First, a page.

that is what makes the specs created by the JCP open
        specifications.  Now, as to the issue of paying for the TCK,
        the JSPA requires that TCKs are made available to qualified
        not-for-profits, individuals and academics.  As Apache is a
        501(c)3 public charity - aka "non-profit" - we therefore would
        receive the JCK at no cost.

    Q : Does Apache think that Harmony could be used by commercial
        entities to avoid paying JCK licensing fees to Sun?
    A : No.  The only way that could happen is if a commercial entity
        stopped shipping their own software and started shipping the
        tested binaries that were created by the Harmony project.
        Even then, they would still need to license the Java branding
        rights from Sun, as Apache does not pass those rights
        downstream to users or redistributors of our software.  Note
        that if an entity made a derivative work, or used only part of
        Harmony's source code in building their implementation, they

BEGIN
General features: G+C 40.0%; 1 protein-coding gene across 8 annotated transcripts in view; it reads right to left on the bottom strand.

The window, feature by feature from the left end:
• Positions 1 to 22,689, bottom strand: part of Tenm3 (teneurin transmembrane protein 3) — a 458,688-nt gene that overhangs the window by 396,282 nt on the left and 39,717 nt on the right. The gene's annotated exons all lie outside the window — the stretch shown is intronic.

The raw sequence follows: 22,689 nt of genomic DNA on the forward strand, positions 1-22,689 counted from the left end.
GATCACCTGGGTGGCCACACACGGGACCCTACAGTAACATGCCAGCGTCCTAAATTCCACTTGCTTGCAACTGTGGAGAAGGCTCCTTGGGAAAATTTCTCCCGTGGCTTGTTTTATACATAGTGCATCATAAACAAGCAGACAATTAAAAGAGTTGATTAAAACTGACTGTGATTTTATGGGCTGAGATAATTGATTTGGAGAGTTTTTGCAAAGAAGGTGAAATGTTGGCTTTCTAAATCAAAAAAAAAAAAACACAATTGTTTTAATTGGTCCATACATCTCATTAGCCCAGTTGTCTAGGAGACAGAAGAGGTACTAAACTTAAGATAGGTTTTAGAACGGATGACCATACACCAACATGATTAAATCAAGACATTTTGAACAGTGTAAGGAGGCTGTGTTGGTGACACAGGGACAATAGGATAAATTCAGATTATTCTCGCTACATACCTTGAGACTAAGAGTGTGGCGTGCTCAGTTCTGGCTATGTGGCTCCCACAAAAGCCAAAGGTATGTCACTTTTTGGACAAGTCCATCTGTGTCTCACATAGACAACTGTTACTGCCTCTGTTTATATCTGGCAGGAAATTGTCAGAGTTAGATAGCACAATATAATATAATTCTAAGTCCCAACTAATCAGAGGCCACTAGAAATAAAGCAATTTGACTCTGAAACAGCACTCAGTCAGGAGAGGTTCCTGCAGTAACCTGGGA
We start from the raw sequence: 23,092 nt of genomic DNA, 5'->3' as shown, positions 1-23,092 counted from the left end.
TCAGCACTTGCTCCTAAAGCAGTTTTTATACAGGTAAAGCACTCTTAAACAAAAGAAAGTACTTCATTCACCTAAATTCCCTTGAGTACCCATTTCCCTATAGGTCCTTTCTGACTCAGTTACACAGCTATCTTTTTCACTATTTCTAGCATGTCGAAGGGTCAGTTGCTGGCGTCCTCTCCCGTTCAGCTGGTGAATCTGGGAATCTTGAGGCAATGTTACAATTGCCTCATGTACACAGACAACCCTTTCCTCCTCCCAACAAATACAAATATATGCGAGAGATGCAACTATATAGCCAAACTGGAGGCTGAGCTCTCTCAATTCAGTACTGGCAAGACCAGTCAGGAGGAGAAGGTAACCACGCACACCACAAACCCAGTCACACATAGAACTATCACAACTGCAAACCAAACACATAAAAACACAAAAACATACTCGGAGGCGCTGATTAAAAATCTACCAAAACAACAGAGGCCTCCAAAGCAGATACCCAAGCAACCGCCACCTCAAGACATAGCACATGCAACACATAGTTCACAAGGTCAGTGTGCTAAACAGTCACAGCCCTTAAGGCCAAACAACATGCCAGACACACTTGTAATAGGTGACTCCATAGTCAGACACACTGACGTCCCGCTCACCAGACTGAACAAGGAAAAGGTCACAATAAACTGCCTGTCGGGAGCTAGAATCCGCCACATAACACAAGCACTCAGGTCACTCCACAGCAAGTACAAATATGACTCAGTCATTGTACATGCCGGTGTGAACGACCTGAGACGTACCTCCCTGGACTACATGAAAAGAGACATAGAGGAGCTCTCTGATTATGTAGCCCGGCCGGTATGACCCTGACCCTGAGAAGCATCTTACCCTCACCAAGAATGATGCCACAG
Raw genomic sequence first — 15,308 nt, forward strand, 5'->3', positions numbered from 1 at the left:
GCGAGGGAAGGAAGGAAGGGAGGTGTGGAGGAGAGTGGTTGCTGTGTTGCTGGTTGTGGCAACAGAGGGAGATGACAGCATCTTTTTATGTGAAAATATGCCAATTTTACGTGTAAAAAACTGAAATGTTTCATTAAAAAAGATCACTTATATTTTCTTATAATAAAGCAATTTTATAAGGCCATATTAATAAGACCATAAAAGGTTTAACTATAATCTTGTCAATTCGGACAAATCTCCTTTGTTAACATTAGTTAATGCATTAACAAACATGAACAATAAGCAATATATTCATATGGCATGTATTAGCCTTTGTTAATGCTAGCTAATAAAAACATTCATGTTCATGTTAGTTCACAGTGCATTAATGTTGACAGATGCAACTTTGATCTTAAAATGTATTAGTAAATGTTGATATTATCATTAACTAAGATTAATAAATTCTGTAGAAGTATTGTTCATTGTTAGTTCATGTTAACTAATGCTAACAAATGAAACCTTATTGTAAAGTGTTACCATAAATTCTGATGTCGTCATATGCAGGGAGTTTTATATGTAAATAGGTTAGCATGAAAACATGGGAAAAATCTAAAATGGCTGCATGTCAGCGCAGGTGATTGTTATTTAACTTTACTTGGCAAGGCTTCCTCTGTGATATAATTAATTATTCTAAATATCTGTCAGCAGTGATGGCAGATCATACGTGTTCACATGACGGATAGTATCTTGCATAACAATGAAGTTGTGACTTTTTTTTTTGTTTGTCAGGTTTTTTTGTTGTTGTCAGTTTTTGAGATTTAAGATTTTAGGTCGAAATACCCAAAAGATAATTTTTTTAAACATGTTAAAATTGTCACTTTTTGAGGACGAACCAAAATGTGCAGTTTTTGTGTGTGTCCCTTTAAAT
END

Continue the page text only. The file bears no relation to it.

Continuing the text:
would still be obligated to obtain their own JCK license for,
        and test the software themselves.  Apache does not make its
        TCKs available for use outside of our projects.

    Q : Is Apache trying to damage Sun's business?
    A : No.  Apache is a non-profit and does not engage in any
        commercial activity.  We're trying to build our own
        independent implementation of Java, and create a community of
        users and developers around that software, and need the JCK to
        do so.

    Q : What about OpenJDK?  Sun has indicated their intention to
        release the source code of their implementation of Java SE
        under a modified version of the GPLv2.  Would OpenJDK be
        allowed to ship without passing the JCK?
    A : Good question, and a complicated one.  We think the answer is
        "no".  While Sun was the spec lead of the Java SE JSR and
        therefore had all the "necessary IP" licensed to them by all
        the expert group members, by simply placing their own
        implementation under the GPLv2, not all of the necessary IP is
        automatically granted.  If OpenJDK users are to receive the
        benefits of compatibility, the project will need to ship a
        binary that has passed the JCK.  It is worth noting that if